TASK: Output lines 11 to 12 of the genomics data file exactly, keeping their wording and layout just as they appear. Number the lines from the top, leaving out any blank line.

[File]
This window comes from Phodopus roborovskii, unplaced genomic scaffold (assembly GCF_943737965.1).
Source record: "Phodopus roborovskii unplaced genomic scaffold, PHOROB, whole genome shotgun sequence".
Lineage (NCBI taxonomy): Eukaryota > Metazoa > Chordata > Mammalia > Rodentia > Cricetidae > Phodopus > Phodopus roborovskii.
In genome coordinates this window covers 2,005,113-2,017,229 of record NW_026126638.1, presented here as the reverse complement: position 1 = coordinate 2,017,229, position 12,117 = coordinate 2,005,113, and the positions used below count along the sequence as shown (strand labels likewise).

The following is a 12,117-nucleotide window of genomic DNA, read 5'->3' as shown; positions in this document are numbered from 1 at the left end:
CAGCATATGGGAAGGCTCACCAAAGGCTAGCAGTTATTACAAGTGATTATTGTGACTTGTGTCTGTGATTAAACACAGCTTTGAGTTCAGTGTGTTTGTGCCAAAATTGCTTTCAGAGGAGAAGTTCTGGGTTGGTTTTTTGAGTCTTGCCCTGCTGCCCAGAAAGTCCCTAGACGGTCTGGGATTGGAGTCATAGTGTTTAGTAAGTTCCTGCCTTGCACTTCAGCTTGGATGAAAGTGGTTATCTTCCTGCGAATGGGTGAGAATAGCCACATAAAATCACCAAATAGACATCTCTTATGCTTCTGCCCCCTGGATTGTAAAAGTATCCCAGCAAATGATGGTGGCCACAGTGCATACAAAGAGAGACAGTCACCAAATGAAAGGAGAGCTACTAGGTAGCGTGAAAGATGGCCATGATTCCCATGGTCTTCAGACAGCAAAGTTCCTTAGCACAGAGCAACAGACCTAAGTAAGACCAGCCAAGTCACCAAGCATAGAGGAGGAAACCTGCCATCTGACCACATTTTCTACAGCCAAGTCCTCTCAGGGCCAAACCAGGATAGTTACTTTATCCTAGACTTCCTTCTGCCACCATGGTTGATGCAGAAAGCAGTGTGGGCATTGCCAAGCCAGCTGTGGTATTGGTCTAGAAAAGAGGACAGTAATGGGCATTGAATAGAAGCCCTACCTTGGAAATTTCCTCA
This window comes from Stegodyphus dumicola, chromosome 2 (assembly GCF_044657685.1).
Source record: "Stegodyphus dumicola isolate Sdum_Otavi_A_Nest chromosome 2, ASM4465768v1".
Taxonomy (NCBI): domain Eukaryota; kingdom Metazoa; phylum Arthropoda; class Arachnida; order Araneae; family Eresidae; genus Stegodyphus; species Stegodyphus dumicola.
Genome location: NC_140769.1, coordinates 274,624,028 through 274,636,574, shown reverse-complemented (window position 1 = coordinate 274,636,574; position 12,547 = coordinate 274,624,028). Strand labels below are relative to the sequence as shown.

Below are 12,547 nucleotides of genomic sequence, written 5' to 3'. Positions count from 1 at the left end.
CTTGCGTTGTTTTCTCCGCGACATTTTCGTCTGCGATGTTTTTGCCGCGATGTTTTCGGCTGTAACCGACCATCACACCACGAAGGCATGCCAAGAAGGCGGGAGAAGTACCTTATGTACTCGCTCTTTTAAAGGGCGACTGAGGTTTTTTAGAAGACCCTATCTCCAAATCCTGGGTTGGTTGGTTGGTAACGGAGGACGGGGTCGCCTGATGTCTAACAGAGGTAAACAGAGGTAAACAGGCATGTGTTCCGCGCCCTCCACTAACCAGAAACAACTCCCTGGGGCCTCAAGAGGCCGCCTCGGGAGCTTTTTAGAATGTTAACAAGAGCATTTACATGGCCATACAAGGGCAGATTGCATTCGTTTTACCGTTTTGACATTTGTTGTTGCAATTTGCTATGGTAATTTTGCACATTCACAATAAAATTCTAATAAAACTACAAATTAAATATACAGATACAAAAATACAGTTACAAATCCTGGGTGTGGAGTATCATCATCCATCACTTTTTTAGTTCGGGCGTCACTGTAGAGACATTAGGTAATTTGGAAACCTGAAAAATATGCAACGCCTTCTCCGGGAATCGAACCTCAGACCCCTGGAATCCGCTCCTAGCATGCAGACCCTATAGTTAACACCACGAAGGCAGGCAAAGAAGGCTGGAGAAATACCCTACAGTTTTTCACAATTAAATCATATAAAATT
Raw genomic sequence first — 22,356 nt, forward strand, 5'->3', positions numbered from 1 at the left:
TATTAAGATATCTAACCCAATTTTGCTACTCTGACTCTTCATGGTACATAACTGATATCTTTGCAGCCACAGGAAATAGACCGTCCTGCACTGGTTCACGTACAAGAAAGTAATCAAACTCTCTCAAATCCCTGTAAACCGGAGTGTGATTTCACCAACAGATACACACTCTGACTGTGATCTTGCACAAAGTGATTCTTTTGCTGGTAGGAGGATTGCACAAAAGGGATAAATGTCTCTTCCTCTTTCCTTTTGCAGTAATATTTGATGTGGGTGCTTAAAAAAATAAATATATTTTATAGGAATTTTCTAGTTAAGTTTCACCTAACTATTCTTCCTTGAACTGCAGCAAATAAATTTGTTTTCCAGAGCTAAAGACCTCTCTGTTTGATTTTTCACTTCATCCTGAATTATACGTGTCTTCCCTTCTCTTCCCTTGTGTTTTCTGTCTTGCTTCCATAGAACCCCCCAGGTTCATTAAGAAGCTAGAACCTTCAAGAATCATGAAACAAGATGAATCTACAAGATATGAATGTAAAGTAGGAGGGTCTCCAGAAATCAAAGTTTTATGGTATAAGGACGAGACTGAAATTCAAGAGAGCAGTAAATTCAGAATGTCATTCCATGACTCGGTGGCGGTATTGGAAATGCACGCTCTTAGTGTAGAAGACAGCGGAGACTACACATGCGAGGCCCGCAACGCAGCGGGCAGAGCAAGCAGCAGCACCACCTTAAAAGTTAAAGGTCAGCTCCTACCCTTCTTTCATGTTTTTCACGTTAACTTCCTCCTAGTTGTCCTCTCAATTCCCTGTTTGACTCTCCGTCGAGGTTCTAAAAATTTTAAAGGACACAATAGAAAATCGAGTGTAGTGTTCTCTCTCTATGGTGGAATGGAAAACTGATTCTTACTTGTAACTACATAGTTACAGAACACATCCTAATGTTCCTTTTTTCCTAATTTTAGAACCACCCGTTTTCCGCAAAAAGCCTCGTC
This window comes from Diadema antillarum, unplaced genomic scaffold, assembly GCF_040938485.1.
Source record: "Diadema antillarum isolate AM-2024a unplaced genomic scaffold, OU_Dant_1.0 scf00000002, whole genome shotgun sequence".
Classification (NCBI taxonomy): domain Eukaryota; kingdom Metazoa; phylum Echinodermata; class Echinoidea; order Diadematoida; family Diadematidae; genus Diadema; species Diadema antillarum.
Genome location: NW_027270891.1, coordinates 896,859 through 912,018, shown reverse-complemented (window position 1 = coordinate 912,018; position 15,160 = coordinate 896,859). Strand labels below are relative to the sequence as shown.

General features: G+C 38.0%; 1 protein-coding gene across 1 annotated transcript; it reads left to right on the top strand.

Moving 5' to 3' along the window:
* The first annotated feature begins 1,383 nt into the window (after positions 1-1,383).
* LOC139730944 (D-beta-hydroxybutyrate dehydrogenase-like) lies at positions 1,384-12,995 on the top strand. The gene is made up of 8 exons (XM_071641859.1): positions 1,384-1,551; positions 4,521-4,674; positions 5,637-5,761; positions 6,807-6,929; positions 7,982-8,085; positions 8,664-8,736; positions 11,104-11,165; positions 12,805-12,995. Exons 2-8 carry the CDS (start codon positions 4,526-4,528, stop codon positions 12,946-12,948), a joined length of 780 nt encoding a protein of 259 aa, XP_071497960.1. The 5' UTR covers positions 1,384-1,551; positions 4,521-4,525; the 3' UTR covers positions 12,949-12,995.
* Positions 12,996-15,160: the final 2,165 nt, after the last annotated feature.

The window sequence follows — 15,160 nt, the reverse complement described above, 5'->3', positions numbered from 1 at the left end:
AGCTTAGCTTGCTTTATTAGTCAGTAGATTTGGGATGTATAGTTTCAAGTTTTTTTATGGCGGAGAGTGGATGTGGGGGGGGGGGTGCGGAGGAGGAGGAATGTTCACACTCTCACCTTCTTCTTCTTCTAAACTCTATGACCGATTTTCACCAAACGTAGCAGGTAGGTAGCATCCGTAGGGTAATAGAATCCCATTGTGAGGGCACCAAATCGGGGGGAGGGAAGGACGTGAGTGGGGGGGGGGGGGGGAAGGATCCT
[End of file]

Below are 12,547 nucleotides of genomic sequence, written 5' to 3'. Positions count from 1 at the left end.
CTTGCGTTGTTTTCTCCGCGACATTTTCGTCTGCGATGTTTTTGCCGCGATGTTTTCGGCTGTAACCGACCATCACACCACGAAGGCATGCCAAGAAGGCGGGAGAAGTACCTTATGTACTCGCTCTTTTAAAGGGCGACTGAGGTTTTTTAGAAGACCCTATCTCCAAATCCTGGGTTGGTTGGTTGGTAACGGAGGACGGGGTCGCCTGATGTCTAACAGAGGTAAACAGAGGTAAACAGGCATGTGTTCCGCGCCCTCCACTAACCAGAAACAACTCCCTGGGGCCTCAAGAGGCCGCCTCGGGAGCTTTTTAGAATGTTAACAAGAGCATTTACATGGCCATACAAGGGCAGATTGCATTCGTTTTACCGTTTTGACATTTGTTGTTGCAATTTGCTATGGTAATTTTGCACATTCACAATAAAATTCTAATAAAACTACAAATTAAATATACAGATACAAAAATACAGTTACAAATCCTGGGTGTGGAGTATCATCATCCATCACTTTTTTAGTTCGGGCGTCACTGTAGAGACATTAGGTAATTTGGAAACCTGAAAAATATGCAACGCCTTCTCCGGGAATCGAACCTCAGACCCCTGGAATCCGCTCCTAGCATGCAGACCCTATAGTTAACACCACGAAGGCAGGCAAAGAAGGCTGGAGAAATACCCTACAGTTTTTCACAATTAAATCATATAAAATT